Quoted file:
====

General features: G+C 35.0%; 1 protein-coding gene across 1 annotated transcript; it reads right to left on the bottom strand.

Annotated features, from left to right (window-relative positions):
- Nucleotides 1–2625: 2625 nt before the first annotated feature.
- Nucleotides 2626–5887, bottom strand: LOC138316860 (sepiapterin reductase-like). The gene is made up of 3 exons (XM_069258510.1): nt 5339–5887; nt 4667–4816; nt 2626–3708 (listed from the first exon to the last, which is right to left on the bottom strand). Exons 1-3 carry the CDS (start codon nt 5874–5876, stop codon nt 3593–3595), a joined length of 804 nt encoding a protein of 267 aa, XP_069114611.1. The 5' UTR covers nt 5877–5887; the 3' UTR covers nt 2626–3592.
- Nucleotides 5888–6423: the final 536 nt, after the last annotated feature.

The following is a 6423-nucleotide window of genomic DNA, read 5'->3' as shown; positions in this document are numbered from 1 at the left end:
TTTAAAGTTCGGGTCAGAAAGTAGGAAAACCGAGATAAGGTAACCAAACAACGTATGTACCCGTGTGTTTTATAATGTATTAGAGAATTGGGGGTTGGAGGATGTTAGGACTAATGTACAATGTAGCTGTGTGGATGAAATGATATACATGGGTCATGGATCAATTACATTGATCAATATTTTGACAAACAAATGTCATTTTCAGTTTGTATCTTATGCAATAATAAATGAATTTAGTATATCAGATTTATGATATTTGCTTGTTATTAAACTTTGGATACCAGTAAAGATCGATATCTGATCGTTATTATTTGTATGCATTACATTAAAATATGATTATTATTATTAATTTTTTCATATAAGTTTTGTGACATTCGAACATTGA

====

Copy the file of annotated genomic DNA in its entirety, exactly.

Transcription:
General features: G+C 35.0%; 1 protein-coding gene across 1 annotated transcript; it reads right to left on the bottom strand.

Annotated features, from left to right (window-relative positions):
- Nucleotides 1–2625: 2625 nt before the first annotated feature.
- Nucleotides 2626–5887, bottom strand: LOC138316860 (sepiapterin reductase-like). The gene is made up of 3 exons (XM_069258510.1): nt 5339–5887; nt 4667–4816; nt 2626–3708 (listed from the first exon to the last, which is right to left on the bottom strand). Exons 1-3 carry the CDS (start codon nt 5874–5876, stop codon nt 3593–3595), a joined length of 804 nt encoding a protein of 267 aa, XP_069114611.1. The 5' UTR covers nt 5877–5887; the 3' UTR covers nt 2626–3592.
- Nucleotides 5888–6423: the final 536 nt, after the last annotated feature.

The following is a 6423-nucleotide window of genomic DNA, read 5'->3' as shown; positions in this document are numbered from 1 at the left end:
TTTAAAGTTCGGGTCAGAAAGTAGGAAAACCGAGATAAGGTAACCAAACAACGTATGTACCCGTGTGTTTTATAATGTATTAGAGAATTGGGGGTTGGAGGATGTTAGGACTAATGTACAATGTAGCTGTGTGGATGAAATGATATACATGGGTCATGGATCAATTACATTGATCAATATTTTGACAAACAAATGTCATTTTCAGTTTGTATCTTATGCAATAATAAATGAATTTAGTATATCAGATTTATGATATTTGCTTGTTATTAAACTTTGGATACCAGTAAAGATCGATATCTGATCGTTATTATTTGTATGCATTACATTAAAATATGATTATTATTATTAATTTTTTCATATAAGTTTTGTGACATTCGAACATTGA